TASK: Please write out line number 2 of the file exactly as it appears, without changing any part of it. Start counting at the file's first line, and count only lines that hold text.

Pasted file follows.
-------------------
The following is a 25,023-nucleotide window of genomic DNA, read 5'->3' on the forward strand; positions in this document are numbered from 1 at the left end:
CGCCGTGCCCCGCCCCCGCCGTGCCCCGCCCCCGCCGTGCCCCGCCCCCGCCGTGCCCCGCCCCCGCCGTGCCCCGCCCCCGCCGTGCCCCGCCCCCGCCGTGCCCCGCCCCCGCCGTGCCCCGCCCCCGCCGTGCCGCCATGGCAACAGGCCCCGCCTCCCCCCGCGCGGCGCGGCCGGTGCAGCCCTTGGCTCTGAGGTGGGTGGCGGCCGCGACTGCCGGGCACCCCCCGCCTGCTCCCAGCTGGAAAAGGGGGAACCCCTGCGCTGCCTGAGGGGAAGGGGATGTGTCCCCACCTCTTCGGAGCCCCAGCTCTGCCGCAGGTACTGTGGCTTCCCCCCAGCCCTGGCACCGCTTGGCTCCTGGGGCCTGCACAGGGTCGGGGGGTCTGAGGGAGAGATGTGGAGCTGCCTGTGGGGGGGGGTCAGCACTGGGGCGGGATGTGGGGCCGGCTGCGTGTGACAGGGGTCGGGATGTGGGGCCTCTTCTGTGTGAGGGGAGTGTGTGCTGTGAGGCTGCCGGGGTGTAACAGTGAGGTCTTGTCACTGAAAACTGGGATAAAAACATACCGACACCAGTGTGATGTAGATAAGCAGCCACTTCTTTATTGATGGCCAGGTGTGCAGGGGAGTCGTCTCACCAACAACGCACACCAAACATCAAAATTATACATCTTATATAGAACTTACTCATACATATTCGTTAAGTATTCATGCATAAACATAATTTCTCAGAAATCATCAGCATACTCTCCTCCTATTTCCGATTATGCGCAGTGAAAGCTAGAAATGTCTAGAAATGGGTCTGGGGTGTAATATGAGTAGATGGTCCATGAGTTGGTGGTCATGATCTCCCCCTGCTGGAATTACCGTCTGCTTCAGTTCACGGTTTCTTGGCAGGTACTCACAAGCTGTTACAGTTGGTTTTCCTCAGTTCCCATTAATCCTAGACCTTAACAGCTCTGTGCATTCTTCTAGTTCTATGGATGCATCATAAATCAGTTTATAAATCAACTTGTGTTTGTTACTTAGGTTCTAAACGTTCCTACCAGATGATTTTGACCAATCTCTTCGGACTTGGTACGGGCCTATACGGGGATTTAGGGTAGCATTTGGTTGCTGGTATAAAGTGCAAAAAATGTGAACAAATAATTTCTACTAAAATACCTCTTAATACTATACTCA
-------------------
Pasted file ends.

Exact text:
CGCCGTGCCCCGCCCCCGCCGTGCCCCGCCCCCGCCGTGCCCCGCCCCCGCCGTGCCCCGCCCCCGCCGTGCCCCGCCCCCGCCGTGCCCCGCCCCCGCCGTGCCCCGCCCCCGCCGTGCCCCGCCCCCGCCGTGCCGCCATGGCAACAGGCCCCGCCTCCCCCCGCGCGGCGCGGCCGGTGCAGCCCTTGGCTCTGAGGTGGGTGGCGGCCGCGACTGCCGGGCACCCCCCGCCTGCTCCCAGCTGGAAAAGGGGGAACCCCTGCGCTGCCTGAGGGGAAGGGGATGTGTCCCCACCTCTTCGGAGCCCCAGCTCTGCCGCAGGTACTGTGGCTTCCCCCCAGCCCTGGCACCGCTTGGCTCCTGGGGCCTGCACAGGGTCGGGGGGTCTGAGGGAGAGATGTGGAGCTGCCTGTGGGGGGGGGTCAGCACTGGGGCGGGATGTGGGGCCGGCTGCGTGTGACAGGGGTCGGGATGTGGGGCCTCTTCTGTGTGAGGGGAGTGTGTGCTGTGAGGCTGCCGGGGTGTAACAGTGAGGTCTTGTCACTGAAAACTGGGATAAAAACATACCGACACCAGTGTGATGTAGATAAGCAGCCACTTCTTTATTGATGGCCAGGTGTGCAGGGGAGTCGTCTCACCAACAACGCACACCAAACATCAAAATTATACATCTTATATAGAACTTACTCATACATATTCGTTAAGTATTCATGCATAAACATAATTTCTCAGAAATCATCAGCATACTCTCCTCCTATTTCCGATTATGCGCAGTGAAAGCTAGAAATGTCTAGAAATGGGTCTGGGGTGTAATATGAGTAGATGGTCCATGAGTTGGTGGTCATGATCTCCCCCTGCTGGAATTACCGTCTGCTTCAGTTCACGGTTTCTTGGCAGGTACTCACAAGCTGTTACAGTTGGTTTTCCTCAGTTCCCATTAATCCTAGACCTTAACAGCTCTGTGCATTCTTCTAGTTCTATGGATGCATCATAAATCAGTTTATAAATCAACTTGTGTTTGTTACTTAGGTTCTAAACGTTCCTACCAGATGATTTTGACCAATCTCTTCGGACTTGGTACGGGCCTATACGGGGATTTAGGGTAGCATTTGGTTGCTGGTATAAAGTGCAAAAAATGTGAACAAATAATTTCTACTAAAATACCTCTTAATACTATACTCA